Skip to main content

Listen

Read

Watch

Schedules

Programs

Events

Give

Account

Donation Heart Ribbon

First In A Series Of Pacific Storms Hits San Diego

Rain falls on horses in a field in Poway, Jan. 19, 2017.

Photo by Maya Trabulsi

Above: Rain falls on horses in a field in Poway, Jan. 19, 2017.

First In A Series Of Pacific Storms Hits San Diego

GUEST:

Alex Tardy, meteorologist, National Weather Service

Transcript

Despite a small window of sunshine, storms are expected to continue in San Diego County as the the first in a series of Pacific storms with the potential to deliver the heaviest precipitation since 2010 moves through the region.

Through Monday, the storms will drop heavy snow in the mountains, ranging from 6 inches to a foot between 4,000 feet and 5,500 feet, 1 to 3 feet between 5,500 and 7,000 feet and 3 feet or more on higher peaks, according to the National Weather Service.

Related: Three Strong 'Atmospheric River' Storms Take Aim At San Diego County

"Significant impacts are expected, including very hazardous travel conditions along mountain roadways," forecasters said. Interstate 8 and county roads S-1 and S-7 may be affected.

Over the same five-day period, forecasters also indicated the storms would deliver 1 to 2 of rain to the deserts, 2 to 4 inches along the coast, 3 to 6 inches to the valleys and 6 inches to a foot of rain in the mountains. Flooding may be possible and residents living in flood-prone areas should take precautions, forecasters said.

Related: Emergency Personnel Prepare For Flooding, Mountain Snow

"Over time, the soil will have decreasing capacity to absorb rainfall resulting in increasing runoff," according to the weather service. "Flash flooding will also be possible, especially during bursts of heavier rainfall on Friday, Sunday and Monday."

In the mountains and deserts, southwest to west winds of 20 to 35 miles per hour with gusts of 50 mph or higher will ramp up to 25 to 45 mph with gusts topping 65 mph Friday afternoon into Saturday morning, according to the NWS.

A wind advisory for the mountains and deserts will expire at 4 a.m. Friday and a more severe high wind watch for the same areas will extend from late Thursday night though Saturday morning.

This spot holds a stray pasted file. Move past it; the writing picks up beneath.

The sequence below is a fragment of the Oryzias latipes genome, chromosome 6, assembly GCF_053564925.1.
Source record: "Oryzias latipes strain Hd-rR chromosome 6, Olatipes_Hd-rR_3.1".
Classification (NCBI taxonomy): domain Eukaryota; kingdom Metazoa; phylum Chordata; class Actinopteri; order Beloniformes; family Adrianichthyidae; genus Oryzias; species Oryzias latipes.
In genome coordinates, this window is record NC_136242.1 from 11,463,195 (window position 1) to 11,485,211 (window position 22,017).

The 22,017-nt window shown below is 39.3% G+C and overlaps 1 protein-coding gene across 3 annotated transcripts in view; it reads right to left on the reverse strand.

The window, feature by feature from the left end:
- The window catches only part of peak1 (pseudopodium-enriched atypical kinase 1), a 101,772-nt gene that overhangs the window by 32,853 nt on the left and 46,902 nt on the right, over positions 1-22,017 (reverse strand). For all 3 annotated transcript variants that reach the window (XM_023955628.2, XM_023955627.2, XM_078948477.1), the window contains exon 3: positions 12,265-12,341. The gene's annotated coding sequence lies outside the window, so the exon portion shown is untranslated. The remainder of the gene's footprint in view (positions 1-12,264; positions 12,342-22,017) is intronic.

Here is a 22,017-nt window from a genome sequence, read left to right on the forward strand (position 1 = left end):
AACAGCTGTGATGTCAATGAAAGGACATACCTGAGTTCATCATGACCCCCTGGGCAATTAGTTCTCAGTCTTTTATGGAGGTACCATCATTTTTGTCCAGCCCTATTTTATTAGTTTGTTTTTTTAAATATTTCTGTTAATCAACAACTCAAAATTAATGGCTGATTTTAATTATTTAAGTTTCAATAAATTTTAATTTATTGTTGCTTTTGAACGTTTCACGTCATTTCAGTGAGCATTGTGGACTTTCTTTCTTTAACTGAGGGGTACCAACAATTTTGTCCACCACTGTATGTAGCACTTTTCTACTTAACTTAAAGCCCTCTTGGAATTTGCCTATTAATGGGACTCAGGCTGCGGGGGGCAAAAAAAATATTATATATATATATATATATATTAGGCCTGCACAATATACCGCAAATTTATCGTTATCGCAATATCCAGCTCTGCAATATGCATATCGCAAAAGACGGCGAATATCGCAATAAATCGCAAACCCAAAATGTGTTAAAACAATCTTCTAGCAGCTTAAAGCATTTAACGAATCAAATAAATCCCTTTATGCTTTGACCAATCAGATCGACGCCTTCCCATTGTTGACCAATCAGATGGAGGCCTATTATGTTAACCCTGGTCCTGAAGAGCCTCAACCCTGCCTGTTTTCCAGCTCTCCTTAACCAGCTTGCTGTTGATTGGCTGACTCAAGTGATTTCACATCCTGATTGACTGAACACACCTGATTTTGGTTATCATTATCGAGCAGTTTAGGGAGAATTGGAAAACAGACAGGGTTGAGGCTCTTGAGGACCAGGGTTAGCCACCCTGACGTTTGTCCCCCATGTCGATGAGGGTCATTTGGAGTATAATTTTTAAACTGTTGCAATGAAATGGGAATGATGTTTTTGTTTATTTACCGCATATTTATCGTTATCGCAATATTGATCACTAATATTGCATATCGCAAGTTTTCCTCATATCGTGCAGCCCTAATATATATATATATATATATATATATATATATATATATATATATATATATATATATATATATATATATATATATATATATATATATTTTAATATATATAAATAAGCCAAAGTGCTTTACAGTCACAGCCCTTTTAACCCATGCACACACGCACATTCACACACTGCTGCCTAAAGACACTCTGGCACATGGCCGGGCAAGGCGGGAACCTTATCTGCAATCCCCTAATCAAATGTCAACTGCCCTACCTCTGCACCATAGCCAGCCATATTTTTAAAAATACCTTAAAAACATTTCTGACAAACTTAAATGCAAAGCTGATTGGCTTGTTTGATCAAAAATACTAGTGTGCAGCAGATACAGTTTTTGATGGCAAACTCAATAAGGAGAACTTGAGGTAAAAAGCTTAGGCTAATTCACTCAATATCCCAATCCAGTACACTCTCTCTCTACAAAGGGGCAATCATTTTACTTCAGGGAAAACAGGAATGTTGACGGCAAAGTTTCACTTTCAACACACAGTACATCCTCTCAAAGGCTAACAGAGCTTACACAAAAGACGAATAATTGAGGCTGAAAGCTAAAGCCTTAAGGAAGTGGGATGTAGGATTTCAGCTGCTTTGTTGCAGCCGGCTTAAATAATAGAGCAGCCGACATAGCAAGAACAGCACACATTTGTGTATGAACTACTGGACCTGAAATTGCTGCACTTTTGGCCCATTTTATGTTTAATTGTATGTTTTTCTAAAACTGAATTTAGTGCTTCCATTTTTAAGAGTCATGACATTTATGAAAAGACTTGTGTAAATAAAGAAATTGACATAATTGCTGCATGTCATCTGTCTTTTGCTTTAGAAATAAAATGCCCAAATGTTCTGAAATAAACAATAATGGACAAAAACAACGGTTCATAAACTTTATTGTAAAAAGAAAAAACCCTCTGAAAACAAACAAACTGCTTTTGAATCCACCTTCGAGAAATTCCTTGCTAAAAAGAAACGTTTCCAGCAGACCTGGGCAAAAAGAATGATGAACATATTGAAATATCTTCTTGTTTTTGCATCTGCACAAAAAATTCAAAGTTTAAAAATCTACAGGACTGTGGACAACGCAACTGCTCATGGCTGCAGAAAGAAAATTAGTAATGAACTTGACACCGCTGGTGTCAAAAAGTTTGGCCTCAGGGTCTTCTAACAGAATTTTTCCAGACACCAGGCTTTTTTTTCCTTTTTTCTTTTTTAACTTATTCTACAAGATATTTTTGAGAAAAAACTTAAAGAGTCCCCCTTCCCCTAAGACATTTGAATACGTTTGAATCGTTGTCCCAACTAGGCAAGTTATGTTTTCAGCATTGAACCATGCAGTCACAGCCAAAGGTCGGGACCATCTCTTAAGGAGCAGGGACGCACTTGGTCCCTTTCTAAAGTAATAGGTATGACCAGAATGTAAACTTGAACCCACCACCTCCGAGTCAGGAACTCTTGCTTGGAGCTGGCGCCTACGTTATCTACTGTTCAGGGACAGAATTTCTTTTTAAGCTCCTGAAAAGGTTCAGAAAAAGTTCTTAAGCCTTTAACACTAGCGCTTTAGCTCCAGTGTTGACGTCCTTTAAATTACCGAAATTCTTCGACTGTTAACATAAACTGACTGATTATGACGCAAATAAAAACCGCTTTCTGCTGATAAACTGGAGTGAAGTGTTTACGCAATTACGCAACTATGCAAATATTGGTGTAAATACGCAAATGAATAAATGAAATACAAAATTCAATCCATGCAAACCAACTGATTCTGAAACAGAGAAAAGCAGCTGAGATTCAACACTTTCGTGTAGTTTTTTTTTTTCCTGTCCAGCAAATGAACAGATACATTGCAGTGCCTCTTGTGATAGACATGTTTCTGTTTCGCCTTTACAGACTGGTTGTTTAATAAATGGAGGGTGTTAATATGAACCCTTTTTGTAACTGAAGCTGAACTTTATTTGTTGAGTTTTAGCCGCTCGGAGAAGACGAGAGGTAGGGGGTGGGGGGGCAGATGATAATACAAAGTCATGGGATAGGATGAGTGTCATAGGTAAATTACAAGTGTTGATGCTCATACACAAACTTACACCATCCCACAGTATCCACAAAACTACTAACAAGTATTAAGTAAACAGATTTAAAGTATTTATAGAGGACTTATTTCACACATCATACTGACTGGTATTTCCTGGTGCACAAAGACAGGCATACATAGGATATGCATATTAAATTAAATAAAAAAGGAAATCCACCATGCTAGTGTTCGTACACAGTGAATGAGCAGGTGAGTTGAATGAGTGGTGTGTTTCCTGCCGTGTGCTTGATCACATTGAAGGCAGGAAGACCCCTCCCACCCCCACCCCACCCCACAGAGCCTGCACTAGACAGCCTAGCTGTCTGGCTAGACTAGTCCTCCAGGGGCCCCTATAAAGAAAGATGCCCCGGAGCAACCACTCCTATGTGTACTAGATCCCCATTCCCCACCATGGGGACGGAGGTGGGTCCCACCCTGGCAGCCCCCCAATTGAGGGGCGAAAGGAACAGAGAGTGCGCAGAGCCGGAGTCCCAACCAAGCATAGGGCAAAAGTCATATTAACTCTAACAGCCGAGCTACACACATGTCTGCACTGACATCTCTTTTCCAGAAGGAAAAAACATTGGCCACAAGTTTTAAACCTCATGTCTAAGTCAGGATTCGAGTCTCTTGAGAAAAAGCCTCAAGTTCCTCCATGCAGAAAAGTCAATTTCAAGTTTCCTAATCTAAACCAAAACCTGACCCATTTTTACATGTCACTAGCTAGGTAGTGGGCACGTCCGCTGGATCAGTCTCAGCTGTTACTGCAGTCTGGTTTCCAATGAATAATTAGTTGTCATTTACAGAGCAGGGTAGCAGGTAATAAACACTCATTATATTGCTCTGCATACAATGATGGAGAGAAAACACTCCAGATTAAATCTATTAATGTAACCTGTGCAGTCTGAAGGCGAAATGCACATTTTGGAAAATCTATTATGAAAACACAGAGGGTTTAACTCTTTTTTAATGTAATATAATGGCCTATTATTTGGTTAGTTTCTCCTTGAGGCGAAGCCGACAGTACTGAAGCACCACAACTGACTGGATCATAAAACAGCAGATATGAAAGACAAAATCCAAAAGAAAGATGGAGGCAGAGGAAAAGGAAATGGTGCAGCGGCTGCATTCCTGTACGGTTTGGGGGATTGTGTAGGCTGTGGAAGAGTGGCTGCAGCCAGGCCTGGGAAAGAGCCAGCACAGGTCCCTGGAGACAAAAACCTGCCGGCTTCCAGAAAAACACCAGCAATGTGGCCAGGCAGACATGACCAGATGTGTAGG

Related: Where To Get Sandbags In San Diego

The storms will also lead to problems at the beaches, such as strong rip currents and waves big enough to sweep beachgoers off jetties and rocks. The surf is expected to ramp up to 8 to 12 feet with sets to 16 feet Friday, lower somewhat over the weekend the increase to 8 to 12 feet again on Monday, according to the NWS.

Photo by Beth Accomando

A rain boot in a puddle, Jan. 19, 2017.

Photo by KPBS

Sunshine peeks through the clouds above San Diego State University, Jan. 19, 2017.

A high surf warning will remain in effect from 4 p.m. today through 10 p.m. Tuesday.

"A high surf warning indicates that dangerous, battering (waves) will pound the shoreline. This will result in very dangerous swimming conditions, and deadly rip currents," according to the weather service.

The heaviest precipitation with the first storm will likely be during the morning hours and commuters may be affected. Isolated thunderstorms will also be possible throughout San Diego County.

Forecasters said the downpours would ease up some and become scattered showers during the afternoon and evening.

The next storm system, set to hit Friday, will have the potential for thunderstorms and flash flooding, forecasters said.

"On Friday, the next wave will arrive. This one is wetter and windier and lasts pretty much all day Friday into early Saturday," according to the weather service.

Strong wind gusts capable of downing trees may also be possible Friday, as will snowfall down to as low as 5,000 feet.

The snow level is expected to drop to 4,500 feet Friday night, and wind gusts in the mountains may top 65 miles per hour.

A break between storms is expected Saturday, but the next and possibly strongest in the series of storms will arrive Sunday morning. The snow level is expected to drop to around 4,000 feet Monday, forecasters said.

"A third storm will bring rain Sunday, then turn to snow Sunday night through Monday," according to the weather service. "Strong gusty winds will occur at times as well, along with dense fog."

Want more KPBS news?
Find us on Twitter and Facebook, or subscribe to our newsletters.

To view PDF documents, Download Acrobat Reader.